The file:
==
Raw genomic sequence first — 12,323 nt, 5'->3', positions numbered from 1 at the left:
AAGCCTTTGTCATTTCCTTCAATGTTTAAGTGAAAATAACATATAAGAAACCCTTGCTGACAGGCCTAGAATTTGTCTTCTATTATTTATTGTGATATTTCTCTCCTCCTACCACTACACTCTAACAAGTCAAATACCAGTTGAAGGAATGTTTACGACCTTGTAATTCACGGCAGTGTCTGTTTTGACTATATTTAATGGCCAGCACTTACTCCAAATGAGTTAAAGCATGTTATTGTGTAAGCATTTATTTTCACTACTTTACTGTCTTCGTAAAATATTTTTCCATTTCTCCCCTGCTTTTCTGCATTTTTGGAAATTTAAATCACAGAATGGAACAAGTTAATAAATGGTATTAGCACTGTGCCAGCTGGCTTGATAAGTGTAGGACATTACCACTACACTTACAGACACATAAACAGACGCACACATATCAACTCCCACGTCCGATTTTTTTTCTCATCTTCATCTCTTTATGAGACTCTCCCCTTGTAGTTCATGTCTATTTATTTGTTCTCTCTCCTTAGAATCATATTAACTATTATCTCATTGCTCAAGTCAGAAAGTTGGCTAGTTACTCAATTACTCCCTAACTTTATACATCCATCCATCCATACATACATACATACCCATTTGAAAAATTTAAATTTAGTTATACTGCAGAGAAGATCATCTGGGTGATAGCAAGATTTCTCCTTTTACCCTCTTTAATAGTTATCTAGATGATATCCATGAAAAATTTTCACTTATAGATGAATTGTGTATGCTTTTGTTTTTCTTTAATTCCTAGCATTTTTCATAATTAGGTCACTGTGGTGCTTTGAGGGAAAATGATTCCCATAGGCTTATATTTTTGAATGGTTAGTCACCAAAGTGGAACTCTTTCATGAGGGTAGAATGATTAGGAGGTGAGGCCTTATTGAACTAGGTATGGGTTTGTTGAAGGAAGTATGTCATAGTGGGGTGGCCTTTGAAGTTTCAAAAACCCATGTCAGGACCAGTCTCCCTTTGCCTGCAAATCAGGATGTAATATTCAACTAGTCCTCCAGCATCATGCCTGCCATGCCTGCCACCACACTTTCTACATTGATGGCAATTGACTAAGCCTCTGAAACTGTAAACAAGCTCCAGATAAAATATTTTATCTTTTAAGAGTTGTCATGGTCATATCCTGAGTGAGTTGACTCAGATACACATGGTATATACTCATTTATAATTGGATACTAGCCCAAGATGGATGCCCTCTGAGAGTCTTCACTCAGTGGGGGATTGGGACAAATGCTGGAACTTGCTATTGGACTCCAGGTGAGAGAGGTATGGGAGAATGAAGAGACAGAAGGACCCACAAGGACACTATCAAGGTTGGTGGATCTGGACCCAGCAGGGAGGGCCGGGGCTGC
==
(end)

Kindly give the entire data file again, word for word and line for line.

Raw genomic sequence first — 12,323 nt, 5'->3', positions numbered from 1 at the left:
AAGCCTTTGTCATTTCCTTCAATGTTTAAGTGAAAATAACATATAAGAAACCCTTGCTGACAGGCCTAGAATTTGTCTTCTATTATTTATTGTGATATTTCTCTCCTCCTACCACTACACTCTAACAAGTCAAATACCAGTTGAAGGAATGTTTACGACCTTGTAATTCACGGCAGTGTCTGTTTTGACTATATTTAATGGCCAGCACTTACTCCAAATGAGTTAAAGCATGTTATTGTGTAAGCATTTATTTTCACTACTTTACTGTCTTCGTAAAATATTTTTCCATTTCTCCCCTGCTTTTCTGCATTTTTGGAAATTTAAATCACAGAATGGAACAAGTTAATAAATGGTATTAGCACTGTGCCAGCTGGCTTGATAAGTGTAGGACATTACCACTACACTTACAGACACATAAACAGACGCACACATATCAACTCCCACGTCCGATTTTTTTTCTCATCTTCATCTCTTTATGAGACTCTCCCCTTGTAGTTCATGTCTATTTATTTGTTCTCTCTCCTTAGAATCATATTAACTATTATCTCATTGCTCAAGTCAGAAAGTTGGCTAGTTACTCAATTACTCCCTAACTTTATACATCCATCCATCCATACATACATACATACCCATTTGAAAAATTTAAATTTAGTTATACTGCAGAGAAGATCATCTGGGTGATAGCAAGATTTCTCCTTTTACCCTCTTTAATAGTTATCTAGATGATATCCATGAAAAATTTTCACTTATAGATGAATTGTGTATGCTTTTGTTTTTCTTTAATTCCTAGCATTTTTCATAATTAGGTCACTGTGGTGCTTTGAGGGAAAATGATTCCCATAGGCTTATATTTTTGAATGGTTAGTCACCAAAGTGGAACTCTTTCATGAGGGTAGAATGATTAGGAGGTGAGGCCTTATTGAACTAGGTATGGGTTTGTTGAAGGAAGTATGTCATAGTGGGGTGGCCTTTGAAGTTTCAAAAACCCATGTCAGGACCAGTCTCCCTTTGCCTGCAAATCAGGATGTAATATTCAACTAGTCCTCCAGCATCATGCCTGCCATGCCTGCCACCACACTTTCTACATTGATGGCAATTGACTAAGCCTCTGAAACTGTAAACAAGCTCCAGATAAAATATTTTATCTTTTAAGAGTTGTCATGGTCATATCCTGAGTGAGTTGACTCAGATACACATGGTATATACTCATTTATAATTGGATACTAGCCCAAGATGGATGCCCTCTGAGAGTCTTCACTCAGTGGGGGATTGGGACAAATGCTGGAACTTGCTATTGGACTCCAGGTGAGAGAGGTATGGGAGAATGAAGAGACAGAAGGACCCACAAGGACACTATCAAGGTTGGTGGATCTGGACCCAGCAGGGAGGGCCGGGGCTGC